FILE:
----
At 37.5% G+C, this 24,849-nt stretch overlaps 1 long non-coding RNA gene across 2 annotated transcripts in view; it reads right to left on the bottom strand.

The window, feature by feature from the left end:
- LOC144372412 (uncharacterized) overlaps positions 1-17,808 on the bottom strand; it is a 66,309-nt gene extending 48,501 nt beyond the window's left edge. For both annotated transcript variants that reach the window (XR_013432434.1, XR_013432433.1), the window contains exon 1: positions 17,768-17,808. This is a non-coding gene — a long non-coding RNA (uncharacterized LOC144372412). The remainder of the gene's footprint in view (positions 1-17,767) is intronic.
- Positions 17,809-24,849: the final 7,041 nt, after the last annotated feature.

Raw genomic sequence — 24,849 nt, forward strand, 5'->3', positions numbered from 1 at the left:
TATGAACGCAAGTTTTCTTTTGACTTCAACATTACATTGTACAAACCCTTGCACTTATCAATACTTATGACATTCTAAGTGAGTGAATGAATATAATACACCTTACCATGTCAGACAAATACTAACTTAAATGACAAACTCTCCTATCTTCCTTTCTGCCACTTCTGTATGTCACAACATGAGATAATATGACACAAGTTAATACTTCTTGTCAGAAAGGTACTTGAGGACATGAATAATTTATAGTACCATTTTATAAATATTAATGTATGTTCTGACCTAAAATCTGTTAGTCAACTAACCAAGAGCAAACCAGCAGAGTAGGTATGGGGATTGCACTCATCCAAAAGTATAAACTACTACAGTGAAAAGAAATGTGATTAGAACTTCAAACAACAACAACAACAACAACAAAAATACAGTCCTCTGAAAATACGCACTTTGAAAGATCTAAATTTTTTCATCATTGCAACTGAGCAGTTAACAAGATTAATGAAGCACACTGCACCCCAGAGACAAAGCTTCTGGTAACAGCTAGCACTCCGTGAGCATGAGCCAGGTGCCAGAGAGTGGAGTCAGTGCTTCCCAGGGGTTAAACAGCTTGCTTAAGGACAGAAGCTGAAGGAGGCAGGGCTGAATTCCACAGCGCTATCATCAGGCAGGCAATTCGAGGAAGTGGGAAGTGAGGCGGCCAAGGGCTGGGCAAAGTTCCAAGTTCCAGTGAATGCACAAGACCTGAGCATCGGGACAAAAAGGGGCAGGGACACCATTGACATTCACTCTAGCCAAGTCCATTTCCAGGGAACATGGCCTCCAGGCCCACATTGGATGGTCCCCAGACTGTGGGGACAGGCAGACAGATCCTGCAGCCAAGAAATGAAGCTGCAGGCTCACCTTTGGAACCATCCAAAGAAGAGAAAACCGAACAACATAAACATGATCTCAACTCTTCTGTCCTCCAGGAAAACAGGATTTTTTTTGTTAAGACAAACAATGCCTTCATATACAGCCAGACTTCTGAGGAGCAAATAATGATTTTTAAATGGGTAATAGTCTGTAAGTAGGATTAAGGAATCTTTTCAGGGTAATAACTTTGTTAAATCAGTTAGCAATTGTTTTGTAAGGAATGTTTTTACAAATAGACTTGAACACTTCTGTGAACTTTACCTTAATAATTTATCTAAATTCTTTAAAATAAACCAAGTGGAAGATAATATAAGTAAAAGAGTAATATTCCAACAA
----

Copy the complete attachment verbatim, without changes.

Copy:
At 37.5% G+C, this 24,849-nt stretch overlaps 1 long non-coding RNA gene across 2 annotated transcripts in view; it reads right to left on the bottom strand.

The window, feature by feature from the left end:
- LOC144372412 (uncharacterized) overlaps positions 1-17,808 on the bottom strand; it is a 66,309-nt gene extending 48,501 nt beyond the window's left edge. For both annotated transcript variants that reach the window (XR_013432434.1, XR_013432433.1), the window contains exon 1: positions 17,768-17,808. This is a non-coding gene — a long non-coding RNA (uncharacterized LOC144372412). The remainder of the gene's footprint in view (positions 1-17,767) is intronic.
- Positions 17,809-24,849: the final 7,041 nt, after the last annotated feature.

Raw genomic sequence — 24,849 nt, forward strand, 5'->3', positions numbered from 1 at the left:
TATGAACGCAAGTTTTCTTTTGACTTCAACATTACATTGTACAAACCCTTGCACTTATCAATACTTATGACATTCTAAGTGAGTGAATGAATATAATACACCTTACCATGTCAGACAAATACTAACTTAAATGACAAACTCTCCTATCTTCCTTTCTGCCACTTCTGTATGTCACAACATGAGATAATATGACACAAGTTAATACTTCTTGTCAGAAAGGTACTTGAGGACATGAATAATTTATAGTACCATTTTATAAATATTAATGTATGTTCTGACCTAAAATCTGTTAGTCAACTAACCAAGAGCAAACCAGCAGAGTAGGTATGGGGATTGCACTCATCCAAAAGTATAAACTACTACAGTGAAAAGAAATGTGATTAGAACTTCAAACAACAACAACAACAACAACAAAAATACAGTCCTCTGAAAATACGCACTTTGAAAGATCTAAATTTTTTCATCATTGCAACTGAGCAGTTAACAAGATTAATGAAGCACACTGCACCCCAGAGACAAAGCTTCTGGTAACAGCTAGCACTCCGTGAGCATGAGCCAGGTGCCAGAGAGTGGAGTCAGTGCTTCCCAGGGGTTAAACAGCTTGCTTAAGGACAGAAGCTGAAGGAGGCAGGGCTGAATTCCACAGCGCTATCATCAGGCAGGCAATTCGAGGAAGTGGGAAGTGAGGCGGCCAAGGGCTGGGCAAAGTTCCAAGTTCCAGTGAATGCACAAGACCTGAGCATCGGGACAAAAAGGGGCAGGGACACCATTGACATTCACTCTAGCCAAGTCCATTTCCAGGGAACATGGCCTCCAGGCCCACATTGGATGGTCCCCAGACTGTGGGGACAGGCAGACAGATCCTGCAGCCAAGAAATGAAGCTGCAGGCTCACCTTTGGAACCATCCAAAGAAGAGAAAACCGAACAACATAAACATGATCTCAACTCTTCTGTCCTCCAGGAAAACAGGATTTTTTTTGTTAAGACAAACAATGCCTTCATATACAGCCAGACTTCTGAGGAGCAAATAATGATTTTTAAATGGGTAATAGTCTGTAAGTAGGATTAAGGAATCTTTTCAGGGTAATAACTTTGTTAAATCAGTTAGCAATTGTTTTGTAAGGAATGTTTTTACAAATAGACTTGAACACTTCTGTGAACTTTACCTTAATAATTTATCTAAATTCTTTAAAATAAACCAAGTGGAAGATAATATAAGTAAAAGAGTAATATTCCAACAA